Monday, 9 May 2011
Sub Hunter (C64)
[Originally reviewed by C. Allcock in RGCD Issue #05, March 2009]
After agreeing to take on the last-minute challenge of reviewing Sub Hunter, I quickly realised that I was in for a bit of a treat. Late in 2008, Richard Bayliss and Frank Gasking together finished a rather epic 4-year project that's been commercially released on Commodore 64 disk format by Psytronik - the same company that sells updated, physical copies of gems like Creatures, Mayhem in Monsterland and Joe Gunn to name but a few. So, as a new member to this exclusive club of new-school Commie releases, Sub Hunter has its work cut out to 'keep up with the Joneses'...
First things first: the traditionally dubious storyline, huzzah! Governments, eh? One minute they're trying to do the best for us and give us a decent life, and the next they're trying to cover up a bungled top-secret experiment by dumping its toxic waste at sea. But as horrible as that sounds, the ones you really have to wonder about are "the swimmers". These loonies are probably responsible for all manner of worldly woes... why else would they be swimming around in the middle of the ocean, hundreds of miles from land, apparently needless of sleep, food or drink? Looks dead suspicious to me. They must be trying to hide from something. Apparently, you've been given a top-of-the-range submarine in order to "rescue" them from the waste-contaminated area (and destroy any government agents and belligerent underwater wildlife that might try to stop you). Rescue, eh? Suuuure. Me, I prefer to think that I'm arresting them and locking them up in the crazy house where they should've been in the first place...
Anyhey, after you've savoured the loading and intro screens it's into the game proper. Gameplay is split into several wave types, but all the time your objective is to either rescue the aforementioned hapless swimmers or protect them through more indirect means. A lot of the action happens in a side-scrolling shoot 'em up where you'll have to torpedo your way through sharks, jellyfish, enemy subs and many other threats whilst also staying alert for the swimmers that appear every so often. Rescue enough and the next wave beckons, but don't take too long or your sub's oxygen supply will run out, losing you a valuable life.
The second wave style sees your sub fixed at the top of the screen while you fire vertically down at various nasties that patrol the seas below. Here you're aiming to eradicate enough targets so that a swimmer can safely make his way across the screen - if you fail to blow enough things up before the timer has ticked away then your swimmer will instead suffer a horrible fate and, as satisfying as that outcome might be, you'll lose a life for your failure. Initially you need only rescue one swimmer, but later waves require you to do this several times.
After doing all this you'll probably end up reaching a stage that involves playing dodgeball around enemies. You gradually descend to the seabed where a swimmer has fallen and lies flapping about helplessly - once you pick him up, your sub starts rising and the rescue is complete upon getting back the ocean surface. Since your torpedo tubes are disabled, timing is critical if you are to keep hold of your lives, and just to make sure you don't keep your happy flappy swimmer chappy waiting too long, the oxygen timer reappears to hurry you along.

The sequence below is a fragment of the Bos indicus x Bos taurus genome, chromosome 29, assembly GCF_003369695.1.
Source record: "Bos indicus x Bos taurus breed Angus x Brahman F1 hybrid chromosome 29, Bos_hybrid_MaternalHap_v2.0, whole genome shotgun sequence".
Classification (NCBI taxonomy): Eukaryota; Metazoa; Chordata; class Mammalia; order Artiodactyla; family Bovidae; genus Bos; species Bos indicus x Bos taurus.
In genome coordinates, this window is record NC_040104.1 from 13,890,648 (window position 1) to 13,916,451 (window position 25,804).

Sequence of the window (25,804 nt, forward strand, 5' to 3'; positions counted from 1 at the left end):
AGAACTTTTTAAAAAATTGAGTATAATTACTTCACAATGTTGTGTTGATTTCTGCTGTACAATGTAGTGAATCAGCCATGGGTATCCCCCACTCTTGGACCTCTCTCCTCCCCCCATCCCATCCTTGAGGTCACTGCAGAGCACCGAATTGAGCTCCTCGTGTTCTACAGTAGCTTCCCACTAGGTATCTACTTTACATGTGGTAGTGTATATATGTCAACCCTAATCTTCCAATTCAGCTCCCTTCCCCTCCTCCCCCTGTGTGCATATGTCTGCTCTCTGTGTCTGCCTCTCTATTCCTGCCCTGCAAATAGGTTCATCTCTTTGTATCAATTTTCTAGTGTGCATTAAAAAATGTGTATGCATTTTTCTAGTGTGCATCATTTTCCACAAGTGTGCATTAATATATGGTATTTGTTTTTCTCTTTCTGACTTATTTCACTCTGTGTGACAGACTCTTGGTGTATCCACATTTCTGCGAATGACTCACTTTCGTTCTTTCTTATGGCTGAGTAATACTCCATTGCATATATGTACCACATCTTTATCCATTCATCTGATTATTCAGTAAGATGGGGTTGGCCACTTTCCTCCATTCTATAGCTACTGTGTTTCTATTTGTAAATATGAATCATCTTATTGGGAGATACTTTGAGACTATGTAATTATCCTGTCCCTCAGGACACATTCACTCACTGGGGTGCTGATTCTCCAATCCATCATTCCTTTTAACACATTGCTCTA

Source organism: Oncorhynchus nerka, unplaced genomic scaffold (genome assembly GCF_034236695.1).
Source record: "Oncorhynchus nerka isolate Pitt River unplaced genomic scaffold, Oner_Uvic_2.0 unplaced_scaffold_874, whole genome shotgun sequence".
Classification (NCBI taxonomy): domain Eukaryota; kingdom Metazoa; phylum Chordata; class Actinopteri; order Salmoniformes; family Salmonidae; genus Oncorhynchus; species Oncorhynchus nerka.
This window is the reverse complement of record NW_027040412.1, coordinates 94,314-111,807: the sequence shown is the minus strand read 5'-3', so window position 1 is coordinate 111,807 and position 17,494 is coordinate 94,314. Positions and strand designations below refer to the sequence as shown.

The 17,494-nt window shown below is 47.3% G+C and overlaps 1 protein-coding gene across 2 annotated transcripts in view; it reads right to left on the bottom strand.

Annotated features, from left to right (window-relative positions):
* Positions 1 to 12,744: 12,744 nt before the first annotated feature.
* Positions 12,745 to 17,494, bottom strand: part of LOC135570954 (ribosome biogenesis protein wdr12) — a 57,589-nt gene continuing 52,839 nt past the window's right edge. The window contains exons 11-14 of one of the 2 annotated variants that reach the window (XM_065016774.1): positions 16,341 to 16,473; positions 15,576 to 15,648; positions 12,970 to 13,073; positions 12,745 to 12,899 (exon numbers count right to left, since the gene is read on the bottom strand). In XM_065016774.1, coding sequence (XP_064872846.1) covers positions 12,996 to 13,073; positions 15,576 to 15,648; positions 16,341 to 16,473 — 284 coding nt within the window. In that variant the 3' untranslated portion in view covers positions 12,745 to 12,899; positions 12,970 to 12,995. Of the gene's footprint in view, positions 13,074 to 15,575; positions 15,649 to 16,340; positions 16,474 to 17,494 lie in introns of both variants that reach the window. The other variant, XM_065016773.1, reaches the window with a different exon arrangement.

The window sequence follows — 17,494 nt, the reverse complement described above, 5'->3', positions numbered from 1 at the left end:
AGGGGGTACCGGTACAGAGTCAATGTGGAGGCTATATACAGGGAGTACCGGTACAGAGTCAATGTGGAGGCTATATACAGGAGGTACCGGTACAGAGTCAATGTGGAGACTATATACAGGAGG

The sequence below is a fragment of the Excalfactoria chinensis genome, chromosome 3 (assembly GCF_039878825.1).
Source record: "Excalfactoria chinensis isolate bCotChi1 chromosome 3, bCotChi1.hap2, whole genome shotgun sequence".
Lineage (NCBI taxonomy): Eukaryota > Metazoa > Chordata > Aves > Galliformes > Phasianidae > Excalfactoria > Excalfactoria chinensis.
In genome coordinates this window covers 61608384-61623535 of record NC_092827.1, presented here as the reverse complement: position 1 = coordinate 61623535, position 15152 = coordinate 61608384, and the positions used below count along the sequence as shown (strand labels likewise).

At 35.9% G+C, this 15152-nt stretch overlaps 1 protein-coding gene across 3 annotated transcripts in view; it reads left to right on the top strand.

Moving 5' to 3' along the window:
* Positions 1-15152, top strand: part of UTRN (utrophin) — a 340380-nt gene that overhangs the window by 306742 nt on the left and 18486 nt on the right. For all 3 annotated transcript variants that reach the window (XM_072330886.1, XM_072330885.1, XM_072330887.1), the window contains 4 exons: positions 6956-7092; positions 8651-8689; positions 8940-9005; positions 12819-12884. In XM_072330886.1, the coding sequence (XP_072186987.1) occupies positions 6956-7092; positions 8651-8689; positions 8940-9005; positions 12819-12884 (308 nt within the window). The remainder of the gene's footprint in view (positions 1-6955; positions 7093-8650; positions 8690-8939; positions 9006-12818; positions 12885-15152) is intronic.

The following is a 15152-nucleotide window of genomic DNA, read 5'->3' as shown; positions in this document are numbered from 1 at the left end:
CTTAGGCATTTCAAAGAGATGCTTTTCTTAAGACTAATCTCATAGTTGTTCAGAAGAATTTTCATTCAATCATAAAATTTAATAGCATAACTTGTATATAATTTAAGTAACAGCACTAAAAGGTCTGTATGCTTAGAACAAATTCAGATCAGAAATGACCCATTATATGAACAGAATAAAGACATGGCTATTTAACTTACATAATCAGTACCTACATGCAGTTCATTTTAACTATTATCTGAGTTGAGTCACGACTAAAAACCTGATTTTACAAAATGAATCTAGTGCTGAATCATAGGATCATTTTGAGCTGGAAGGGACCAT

Low on lives? No problem. There's a bonus round every so often, giving you the chance to rack up a few more points and maybe get an extra life if you survive all the way through. Dodge the bouncy mines and collect crystals as you go, but you'll need to have pretty quick reflexes to avoid getting sunk as your speed increases to quite intense levels.
Altogether Sub Hunter plays well and there's not a rough edge in sight. Be warned, however, that it certainly leans toward those who enjoy a challenge - beyond level 10 things get quite unforgiving. This type of game isn't usually quite my hammer, but nevertheless I can appreciate the work that's gone into making it a quality production. The music throughout is great with a couple of tracks by Richard and the others coming from Thomas Mogensen (better known as DRAX of Maniacs of Noise). I've yet to hear a bad tune by DRAX - but if you still prefer to have sound effects, well, you can turn them on in place of the music.
On the visual side, it surprised me a little to read Sub Hunter's artist modestly say on the C64 Scene Database that the graphics don't do anything especially new or exciting. Maybe so, but it's extremely hard to push the envelope these days. The sprites and animations are crisp and the multi-layer parallax scrolling gives a nice sense of depth to your aquatic adventure. The only really bad thing is that it's occasionally a bit difficult to pick out the action against some of the brighter backgrounds, but I didn't find this hugely awkward.
With a whole slew of DVD-style extra content included on the deluxe disk version, Sub Hunter is a credit to the scene and a testament to the C64's enduring spirit - games of this quality aren't a regular thing so when they do come along, they deserve as much support and encouragement as us humble retro fans can give. Whether you play it emulated or on the real thing, you're sure to have some good gaming time ahead.
Download it here (from the Commodore Scene Database). Run it using VICE (free software).